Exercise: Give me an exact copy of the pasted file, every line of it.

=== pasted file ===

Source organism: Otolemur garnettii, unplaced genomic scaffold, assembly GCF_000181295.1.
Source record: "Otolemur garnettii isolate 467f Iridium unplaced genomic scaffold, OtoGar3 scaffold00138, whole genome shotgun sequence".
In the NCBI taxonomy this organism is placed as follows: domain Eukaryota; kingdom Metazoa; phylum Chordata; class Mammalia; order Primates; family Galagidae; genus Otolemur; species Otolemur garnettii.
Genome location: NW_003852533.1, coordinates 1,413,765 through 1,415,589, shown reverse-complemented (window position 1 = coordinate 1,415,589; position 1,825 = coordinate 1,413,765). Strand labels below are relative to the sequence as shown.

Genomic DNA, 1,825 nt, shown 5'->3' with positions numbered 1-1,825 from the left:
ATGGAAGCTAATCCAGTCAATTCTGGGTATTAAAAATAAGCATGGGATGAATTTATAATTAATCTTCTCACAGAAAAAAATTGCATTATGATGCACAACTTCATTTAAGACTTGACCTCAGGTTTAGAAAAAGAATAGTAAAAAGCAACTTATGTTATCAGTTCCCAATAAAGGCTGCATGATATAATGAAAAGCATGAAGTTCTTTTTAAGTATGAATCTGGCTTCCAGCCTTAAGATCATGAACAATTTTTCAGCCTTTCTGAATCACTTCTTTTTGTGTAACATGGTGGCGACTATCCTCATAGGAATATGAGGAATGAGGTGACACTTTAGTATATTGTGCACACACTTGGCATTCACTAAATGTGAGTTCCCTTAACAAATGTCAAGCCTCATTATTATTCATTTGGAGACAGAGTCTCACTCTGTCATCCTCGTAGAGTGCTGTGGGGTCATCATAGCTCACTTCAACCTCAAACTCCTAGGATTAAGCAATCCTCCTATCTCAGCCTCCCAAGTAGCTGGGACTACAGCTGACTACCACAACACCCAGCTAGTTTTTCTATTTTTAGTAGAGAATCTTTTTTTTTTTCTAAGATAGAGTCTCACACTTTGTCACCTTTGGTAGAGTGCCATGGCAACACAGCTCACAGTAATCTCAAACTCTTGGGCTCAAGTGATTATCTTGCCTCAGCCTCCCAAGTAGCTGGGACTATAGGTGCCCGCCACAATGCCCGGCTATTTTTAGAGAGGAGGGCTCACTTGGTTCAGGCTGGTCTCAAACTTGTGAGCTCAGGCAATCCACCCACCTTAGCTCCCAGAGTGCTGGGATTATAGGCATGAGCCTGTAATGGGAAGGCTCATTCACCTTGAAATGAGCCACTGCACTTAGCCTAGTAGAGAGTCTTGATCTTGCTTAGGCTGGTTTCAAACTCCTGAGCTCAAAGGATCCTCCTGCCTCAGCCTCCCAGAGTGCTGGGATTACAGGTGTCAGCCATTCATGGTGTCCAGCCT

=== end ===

Source organism: Otolemur garnettii, unplaced genomic scaffold, assembly GCF_000181295.1.
Source record: "Otolemur garnettii isolate 467f Iridium unplaced genomic scaffold, OtoGar3 scaffold00138, whole genome shotgun sequence".
In the NCBI taxonomy this organism is placed as follows: domain Eukaryota; kingdom Metazoa; phylum Chordata; class Mammalia; order Primates; family Galagidae; genus Otolemur; species Otolemur garnettii.
Genome location: NW_003852533.1, coordinates 1,413,765 through 1,415,589, shown reverse-complemented (window position 1 = coordinate 1,415,589; position 1,825 = coordinate 1,413,765). Strand labels below are relative to the sequence as shown.

Genomic DNA, 1,825 nt, shown 5'->3' with positions numbered 1-1,825 from the left:
ATGGAAGCTAATCCAGTCAATTCTGGGTATTAAAAATAAGCATGGGATGAATTTATAATTAATCTTCTCACAGAAAAAAATTGCATTATGATGCACAACTTCATTTAAGACTTGACCTCAGGTTTAGAAAAAGAATAGTAAAAAGCAACTTATGTTATCAGTTCCCAATAAAGGCTGCATGATATAATGAAAAGCATGAAGTTCTTTTTAAGTATGAATCTGGCTTCCAGCCTTAAGATCATGAACAATTTTTCAGCCTTTCTGAATCACTTCTTTTTGTGTAACATGGTGGCGACTATCCTCATAGGAATATGAGGAATGAGGTGACACTTTAGTATATTGTGCACACACTTGGCATTCACTAAATGTGAGTTCCCTTAACAAATGTCAAGCCTCATTATTATTCATTTGGAGACAGAGTCTCACTCTGTCATCCTCGTAGAGTGCTGTGGGGTCATCATAGCTCACTTCAACCTCAAACTCCTAGGATTAAGCAATCCTCCTATCTCAGCCTCCCAAGTAGCTGGGACTACAGCTGACTACCACAACACCCAGCTAGTTTTTCTATTTTTAGTAGAGAATCTTTTTTTTTTTCTAAGATAGAGTCTCACACTTTGTCACCTTTGGTAGAGTGCCATGGCAACACAGCTCACAGTAATCTCAAACTCTTGGGCTCAAGTGATTATCTTGCCTCAGCCTCCCAAGTAGCTGGGACTATAGGTGCCCGCCACAATGCCCGGCTATTTTTAGAGAGGAGGGCTCACTTGGTTCAGGCTGGTCTCAAACTTGTGAGCTCAGGCAATCCACCCACCTTAGCTCCCAGAGTGCTGGGATTATAGGCATGAGCCTGTAATGGGAAGGCTCATTCACCTTGAAATGAGCCACTGCACTTAGCCTAGTAGAGAGTCTTGATCTTGCTTAGGCTGGTTTCAAACTCCTGAGCTCAAAGGATCCTCCTGCCTCAGCCTCCCAGAGTGCTGGGATTACAGGTGTCAGCCATTCATGGTGTCCAGCCT